Oops. Due to being upset by the time change, my excuse and I am sticking to it, I said clocks went backwards but of course they leapt forwd one hour. All the more reason for abandoning the habit of changing clocks twice a year.

Original article

Morning, if you are awake yet. Did you oversleep? Take a lie in? Or rush to work an hours earlier than usual.

Overnight at 1am the clocks went back to midnight, cutting an hour off the night hours. Digital clocks will have adjusted automatically. Many people will be adjusting their analogue clocks. A few won’t bother and will allow for the extra hour.

The twice annual changing of the clocks is a century or so old practice conducted without ceremony. The concept was daylight saving, getting more daylight in conventional working hours. These days there is no such thing as conventional hours.

It is surely time to abandon the outdated practice of changing the clocks twice a year. We should adopt British Standard Time (Greenwich Mean Time plus one hour) as a standard.

A YouGov poll in 2018 found that just 6% of people work 9am to 5am. The largest preference for workers was shifting the day forward to 8am to 4pm. Many people work part time, around 8.2 million in the UK at the last count. Flexitime is growing, with 4.6 million people working flexibly. Another YouGov poll in 2023 showed that while Germans were enthusiastic about getting rid of daylight saving, other countries were not as keen, with 45% in Britain wanting to keep it and 39% wanting to scrap it. The European parliament voted to scrap daylight saving but no action has been taken by the commission.

Daylight saving has its origins in the 19th century but came into its own during the early twentieth century with the need to save energy. In was never, despite what has often been said, about helping farmers. In America, farmers campaigned against it.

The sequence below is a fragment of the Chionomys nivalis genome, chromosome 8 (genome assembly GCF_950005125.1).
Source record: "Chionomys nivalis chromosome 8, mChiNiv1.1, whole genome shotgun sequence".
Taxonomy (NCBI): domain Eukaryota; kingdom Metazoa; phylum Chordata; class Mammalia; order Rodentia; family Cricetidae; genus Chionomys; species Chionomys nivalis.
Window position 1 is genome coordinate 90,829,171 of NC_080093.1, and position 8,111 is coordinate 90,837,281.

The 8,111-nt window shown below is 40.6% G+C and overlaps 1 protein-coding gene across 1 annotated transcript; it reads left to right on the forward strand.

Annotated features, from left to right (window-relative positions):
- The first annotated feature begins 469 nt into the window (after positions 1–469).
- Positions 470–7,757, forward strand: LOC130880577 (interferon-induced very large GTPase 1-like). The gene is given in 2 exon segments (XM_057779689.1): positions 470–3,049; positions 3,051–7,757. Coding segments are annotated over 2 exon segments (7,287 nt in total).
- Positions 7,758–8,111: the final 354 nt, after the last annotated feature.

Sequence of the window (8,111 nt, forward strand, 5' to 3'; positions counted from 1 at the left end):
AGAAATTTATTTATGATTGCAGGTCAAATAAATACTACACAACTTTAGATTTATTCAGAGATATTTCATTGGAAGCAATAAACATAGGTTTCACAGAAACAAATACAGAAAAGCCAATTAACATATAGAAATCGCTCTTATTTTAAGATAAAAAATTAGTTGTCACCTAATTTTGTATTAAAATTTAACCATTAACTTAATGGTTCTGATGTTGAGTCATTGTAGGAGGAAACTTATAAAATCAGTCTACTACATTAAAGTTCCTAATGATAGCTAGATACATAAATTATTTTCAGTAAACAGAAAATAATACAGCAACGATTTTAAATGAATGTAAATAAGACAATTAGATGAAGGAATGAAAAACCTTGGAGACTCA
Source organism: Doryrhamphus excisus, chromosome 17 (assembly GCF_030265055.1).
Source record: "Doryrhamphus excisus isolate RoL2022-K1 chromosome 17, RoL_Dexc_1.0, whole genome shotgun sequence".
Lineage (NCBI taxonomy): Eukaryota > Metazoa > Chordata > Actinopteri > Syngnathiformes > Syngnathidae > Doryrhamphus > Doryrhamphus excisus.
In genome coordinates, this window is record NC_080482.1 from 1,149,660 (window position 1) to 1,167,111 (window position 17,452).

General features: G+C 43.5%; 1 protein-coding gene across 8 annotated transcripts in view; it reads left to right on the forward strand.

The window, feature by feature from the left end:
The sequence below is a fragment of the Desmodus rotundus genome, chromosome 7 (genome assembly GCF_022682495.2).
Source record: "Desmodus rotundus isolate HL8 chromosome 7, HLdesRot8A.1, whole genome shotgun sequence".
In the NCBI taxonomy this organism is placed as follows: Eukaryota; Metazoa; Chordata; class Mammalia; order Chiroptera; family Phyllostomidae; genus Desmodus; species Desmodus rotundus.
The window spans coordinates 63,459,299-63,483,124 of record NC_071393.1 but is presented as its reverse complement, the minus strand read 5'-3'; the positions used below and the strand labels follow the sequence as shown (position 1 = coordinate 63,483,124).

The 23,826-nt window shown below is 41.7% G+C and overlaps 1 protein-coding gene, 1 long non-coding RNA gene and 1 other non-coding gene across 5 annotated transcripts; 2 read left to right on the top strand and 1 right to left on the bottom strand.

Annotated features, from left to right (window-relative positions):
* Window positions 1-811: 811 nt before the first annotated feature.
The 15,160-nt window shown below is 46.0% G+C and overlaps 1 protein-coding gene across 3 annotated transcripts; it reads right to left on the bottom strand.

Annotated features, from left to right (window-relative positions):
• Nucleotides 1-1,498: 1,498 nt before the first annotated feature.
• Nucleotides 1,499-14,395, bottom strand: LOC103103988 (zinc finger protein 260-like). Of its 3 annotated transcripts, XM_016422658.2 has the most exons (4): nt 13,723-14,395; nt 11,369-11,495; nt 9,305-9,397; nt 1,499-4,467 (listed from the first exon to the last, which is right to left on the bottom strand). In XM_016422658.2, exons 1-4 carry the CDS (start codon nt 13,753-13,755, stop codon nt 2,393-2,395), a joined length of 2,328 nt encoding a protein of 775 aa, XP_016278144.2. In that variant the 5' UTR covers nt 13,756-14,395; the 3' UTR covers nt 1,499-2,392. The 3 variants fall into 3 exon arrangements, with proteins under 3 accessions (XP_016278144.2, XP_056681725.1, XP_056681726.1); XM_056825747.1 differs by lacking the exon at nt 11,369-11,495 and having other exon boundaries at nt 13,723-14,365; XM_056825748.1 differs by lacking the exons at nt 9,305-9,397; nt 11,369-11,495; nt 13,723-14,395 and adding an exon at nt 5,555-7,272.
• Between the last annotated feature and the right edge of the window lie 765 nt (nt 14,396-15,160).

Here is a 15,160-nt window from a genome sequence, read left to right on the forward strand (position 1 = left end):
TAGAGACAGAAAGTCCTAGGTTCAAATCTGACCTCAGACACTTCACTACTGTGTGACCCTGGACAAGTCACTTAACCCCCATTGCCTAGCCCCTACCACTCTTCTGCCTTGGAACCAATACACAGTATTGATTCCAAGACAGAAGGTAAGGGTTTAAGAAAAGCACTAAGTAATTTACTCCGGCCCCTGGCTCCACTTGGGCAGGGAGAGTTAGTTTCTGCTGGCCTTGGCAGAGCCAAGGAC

The UK has experimented with ending daylight saving. Between 1968 and 1971, the UK remained on British Standard Time (BST) all year round. There was a 12% reduction in accidents but MPs voted against keeping the change permanent. A private members bill in 2011 for a new trial gained the support of prime minister David Cameron but failed to become law.

The argument that daylight saving saves energy is outdated. Academics recently suggested that the average household could save £400 a year in energy costs if clocks remained on BST all year round. Daylight saving also disrupts our circadian rhythms. We have barely settled down to a changed time before it changes again.

I think it is time we abandoned what is now an archaic practice of changing the clocks twice a year. We should remain on BST all year round. However, this country can be very conservative and some changes are hard to get agreed.

Now, don’t get me onto the UK using miles when it should be using kilometres…

4 thought on “In our modern world, should we scrap daylight saving time?”
  1. Andy – they went forward – you’re 2 hours out if you put them back!! But in essence I agree, what a waste of time, particularly as you don’t GAIN or LOSE any daylight hours at all, they just move forward or backward. This is particularly relevant if the EU decide to ditch flipping back and forth, when they would be 2 hours ahead of us in the winter months. Can’t really understand Scotland – surely easier to change the school hours to 10 till 4.30 – or am I being both naive and over optimistic?

  2. Previous comments prove the point about how confusing it is – not to mention the hours off our lives in aggregated time spent fooling round with changing clocks on the wall, clocks in your heating system, clocks in cars, etc. But I have a sentimental attachment to Greenwich Mean Time (natural, sidereal time). If folk want to get up an hour earlier in the belief it will save them money, let them: but let’s keep GMT.

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